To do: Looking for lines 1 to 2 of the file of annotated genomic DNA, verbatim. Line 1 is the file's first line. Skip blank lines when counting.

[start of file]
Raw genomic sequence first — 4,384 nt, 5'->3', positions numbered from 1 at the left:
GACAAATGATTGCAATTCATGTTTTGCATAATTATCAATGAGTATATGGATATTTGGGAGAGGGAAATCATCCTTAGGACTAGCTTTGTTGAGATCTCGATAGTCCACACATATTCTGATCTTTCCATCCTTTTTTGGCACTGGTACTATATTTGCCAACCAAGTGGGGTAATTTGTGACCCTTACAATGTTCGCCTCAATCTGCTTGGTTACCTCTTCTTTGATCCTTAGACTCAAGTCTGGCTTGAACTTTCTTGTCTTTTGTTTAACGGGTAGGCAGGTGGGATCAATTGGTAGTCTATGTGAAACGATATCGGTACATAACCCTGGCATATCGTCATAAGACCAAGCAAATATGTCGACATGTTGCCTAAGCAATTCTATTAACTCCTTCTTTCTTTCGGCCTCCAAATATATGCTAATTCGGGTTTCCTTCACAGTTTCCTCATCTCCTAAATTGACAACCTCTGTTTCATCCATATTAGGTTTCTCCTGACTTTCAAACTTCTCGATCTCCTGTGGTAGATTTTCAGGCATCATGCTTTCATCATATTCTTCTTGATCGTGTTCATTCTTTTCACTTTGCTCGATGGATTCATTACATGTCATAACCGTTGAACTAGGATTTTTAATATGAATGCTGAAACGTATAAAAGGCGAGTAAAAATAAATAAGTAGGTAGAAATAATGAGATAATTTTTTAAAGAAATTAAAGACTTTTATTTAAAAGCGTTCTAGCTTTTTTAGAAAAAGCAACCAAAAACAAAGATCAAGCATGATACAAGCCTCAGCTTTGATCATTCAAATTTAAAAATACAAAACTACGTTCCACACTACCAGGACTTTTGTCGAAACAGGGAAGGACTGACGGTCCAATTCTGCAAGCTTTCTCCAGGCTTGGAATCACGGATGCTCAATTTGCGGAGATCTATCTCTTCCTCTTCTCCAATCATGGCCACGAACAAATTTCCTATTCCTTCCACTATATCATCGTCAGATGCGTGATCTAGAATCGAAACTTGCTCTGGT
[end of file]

Raw genomic sequence first — 4,384 nt, 5'->3', positions numbered from 1 at the left:
GACAAATGATTGCAATTCATGTTTTGCATAATTATCAATGAGTATATGGATATTTGGGAGAGGGAAATCATCCTTAGGACTAGCTTTGTTGAGATCTCGATAGTCCACACATATTCTGATCTTTCCATCCTTTTTTGGCACTGGTACTATATTTGCCAACCAAGTGGGGTAATTTGTGACCCTTACAATGTTCGCCTCAATCTGCTTGGTTACCTCTTCTTTGATCCTTAGACTCAAGTCTGGCTTGAACTTTCTTGTCTTTTGTTTAACGGGTAGGCAGGTGGGATCAATTGGTAGTCTATGTGAAACGATATCGGTACATAACCCTGGCATATCGTCATAAGACCAAGCAAATATGTCGACATGTTGCCTAAGCAATTCTATTAACTCCTTCTTTCTTTCGGCCTCCAAATATATGCTAATTCGGGTTTCCTTCACAGTTTCCTCATCTCCTAAATTGACAACCTCTGTTTCATCCATATTAGGTTTCTCCTGACTTTCAAACTTCTCGATCTCCTGTGGTAGATTTTCAGGCATCATGCTTTCATCATATTCTTCTTGATCGTGTTCATTCTTTTCACTTTGCTCGATGGATTCATTACATGTCATAACCGTTGAACTAGGATTTTTAATATGAATGCTGAAACGTATAAAAGGCGAGTAAAAATAAATAAGTAGGTAGAAATAATGAGATAATTTTTTAAAGAAATTAAAGACTTTTATTTAAAAGCGTTCTAGCTTTTTTAGAAAAAGCAACCAAAAACAAAGATCAAGCATGATACAAGCCTCAGCTTTGATCATTCAAATTTAAAAATACAAAACTACGTTCCACACTACCAGGACTTTTGTCGAAACAGGGAAGGACTGACGGTCCAATTCTGCAAGCTTTCTCCAGGCTTGGAATCACGGATGCTCAATTTGCGGAGATCTATCTCTTCCTCTTCTCCAATCATGGCCACGAACAAATTTCCTATTCCTTCCACTATATCATCGTCAGATGCGTGATCTAGAATCGAAACTTGCTCTGGT